Take the 2021 F-150, for instance. It has a payload capacity of 1,765 lbs and a curb weight of 4,705 lbs. (Edmunds.com). It has a combined EPA fuel efficiency of about 20mpg (presumably without a full payload, but for our purposes, we’ll assume a full payload). The “Ecoboost” engine by FORD has a peak efficiency of about 33% (Energy.gov), and there’s about a 20% loss of power through the transmission for an automatic transmission to the rear wheels (F150 Forum). The maximum freeway grade is 6% (which is to say, a rise of 6 meters for every 100 meters traveled). So if you were to carry a full payload of dirt up a height of 6 miles, it’d take about 100 miles horizontal distance. The total energy in this case is not just 100 miles divided by 20mpg, because we’re also traveling up in altitude, so we have to take into account the mass of the vehicle plus payload and the efficiency of the engine and drivetrain. As before, the engine is 33% efficient and the 20% losses (80% efficiency) mean a total of .8*.33 =.264 or 26.4% efficient. However, your payload is only a fraction of the total weight! Curb weight plus max payload gives 1765lbs+4705lbs = 6470lbs. Payload is just 27.3% of the total mass. So the overall efficiency is .273*.264= 7.2%. 1765lbs is 803kg, times gravity (9.8m/s^2) is 7867.6 Newtons. 6 miles is 9,656 meters, so multiplying these two together gives us the potential energy of our payload (and usually we want it stationary up there, so no kinetic energy component). 7867.6N*9,656m =75970125 Newton-meters (which is the same as Joules). 76MJ potential energy. As we established earlier, the efficiency of the engine, drivetrain, and the payload mass fraction (we can ignore mass of fuel for this short distance) is 76MJ/0.072072 = 1054MJ. It took 1054MJ in gasoline to go up 6 miles.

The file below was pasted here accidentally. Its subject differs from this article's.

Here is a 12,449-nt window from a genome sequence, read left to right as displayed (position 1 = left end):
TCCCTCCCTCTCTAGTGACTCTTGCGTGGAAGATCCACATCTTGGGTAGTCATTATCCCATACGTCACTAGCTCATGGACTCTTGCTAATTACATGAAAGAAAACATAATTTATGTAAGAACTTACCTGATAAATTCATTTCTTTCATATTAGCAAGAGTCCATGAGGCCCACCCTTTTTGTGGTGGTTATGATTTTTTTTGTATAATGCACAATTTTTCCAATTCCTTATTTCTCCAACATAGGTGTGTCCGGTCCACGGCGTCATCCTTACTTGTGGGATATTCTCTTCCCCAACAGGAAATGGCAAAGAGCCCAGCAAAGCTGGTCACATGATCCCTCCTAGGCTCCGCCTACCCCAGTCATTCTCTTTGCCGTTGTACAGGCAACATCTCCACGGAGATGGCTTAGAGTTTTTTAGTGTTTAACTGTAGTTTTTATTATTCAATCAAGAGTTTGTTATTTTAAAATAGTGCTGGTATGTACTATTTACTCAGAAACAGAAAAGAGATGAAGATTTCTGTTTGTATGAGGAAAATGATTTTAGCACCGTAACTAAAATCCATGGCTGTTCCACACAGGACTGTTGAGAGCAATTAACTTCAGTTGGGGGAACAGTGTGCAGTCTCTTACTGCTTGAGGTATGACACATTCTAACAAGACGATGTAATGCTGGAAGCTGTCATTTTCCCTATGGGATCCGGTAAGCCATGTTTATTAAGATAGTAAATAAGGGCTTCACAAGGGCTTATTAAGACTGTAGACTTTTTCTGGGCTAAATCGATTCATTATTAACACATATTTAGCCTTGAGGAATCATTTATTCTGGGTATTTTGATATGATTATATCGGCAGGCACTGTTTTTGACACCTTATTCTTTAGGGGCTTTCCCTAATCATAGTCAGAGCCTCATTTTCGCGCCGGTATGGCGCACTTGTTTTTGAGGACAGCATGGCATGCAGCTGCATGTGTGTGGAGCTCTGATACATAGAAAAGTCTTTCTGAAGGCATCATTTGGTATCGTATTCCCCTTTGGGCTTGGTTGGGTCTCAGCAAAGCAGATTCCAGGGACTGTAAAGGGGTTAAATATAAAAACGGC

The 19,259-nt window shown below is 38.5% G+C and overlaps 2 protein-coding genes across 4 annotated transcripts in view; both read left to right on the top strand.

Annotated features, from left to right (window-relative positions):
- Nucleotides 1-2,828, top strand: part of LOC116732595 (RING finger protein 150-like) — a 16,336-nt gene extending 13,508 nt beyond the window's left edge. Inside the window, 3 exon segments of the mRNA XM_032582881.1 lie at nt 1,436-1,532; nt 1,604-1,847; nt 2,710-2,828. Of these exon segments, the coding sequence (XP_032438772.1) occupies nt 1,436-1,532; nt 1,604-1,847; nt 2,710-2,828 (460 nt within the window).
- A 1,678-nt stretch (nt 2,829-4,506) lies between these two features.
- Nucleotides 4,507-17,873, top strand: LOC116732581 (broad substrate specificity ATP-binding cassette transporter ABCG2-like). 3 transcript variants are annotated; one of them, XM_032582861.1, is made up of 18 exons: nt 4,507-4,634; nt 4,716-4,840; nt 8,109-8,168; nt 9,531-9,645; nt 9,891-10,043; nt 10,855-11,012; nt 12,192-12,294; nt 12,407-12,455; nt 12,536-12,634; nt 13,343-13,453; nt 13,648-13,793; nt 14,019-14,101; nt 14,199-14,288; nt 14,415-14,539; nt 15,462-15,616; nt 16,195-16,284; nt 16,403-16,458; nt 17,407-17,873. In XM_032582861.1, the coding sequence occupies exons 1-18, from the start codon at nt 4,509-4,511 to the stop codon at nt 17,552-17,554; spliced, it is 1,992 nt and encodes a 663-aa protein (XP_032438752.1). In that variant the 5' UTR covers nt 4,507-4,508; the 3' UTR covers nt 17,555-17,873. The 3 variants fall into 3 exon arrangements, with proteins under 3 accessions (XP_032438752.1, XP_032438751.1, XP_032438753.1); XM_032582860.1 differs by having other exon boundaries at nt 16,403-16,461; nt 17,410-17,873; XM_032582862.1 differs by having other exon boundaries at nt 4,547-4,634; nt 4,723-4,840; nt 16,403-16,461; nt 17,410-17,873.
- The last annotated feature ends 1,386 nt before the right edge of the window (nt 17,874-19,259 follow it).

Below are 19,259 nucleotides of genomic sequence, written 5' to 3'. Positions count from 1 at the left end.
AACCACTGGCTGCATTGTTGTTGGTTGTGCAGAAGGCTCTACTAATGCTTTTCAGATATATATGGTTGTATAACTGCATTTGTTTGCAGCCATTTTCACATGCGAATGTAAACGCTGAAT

But wait! We also didn’t include the energy losses of traveling that 100 miles horizontal distance. To know that, we need to know the energy content of the fuel (as cruise efficiency is given in miles per gallon). That is typically 46.4MJ per kg, with fuel having a density of 0.737kg per liter, or 129.4 MJ / US gallon. 100 miles horizontal distance at 20mpg needs 5 gallons, which at 129.4MJ/gallon, means 647.25MJ in chemical energy in horizontal travel. (This is a restriction of road vehicles… they don’t travel straight up! That reduces achievable efficiency, although perhaps we could improve things with a steeper grade, at the expense of more complication in payload considerations.) The total energy needed is therefore 1055MJ+647.25MJ = 1702MJ in gasoline form. The total efficiency is therefore just: 76MJ/(1702MJ) = 4.5%.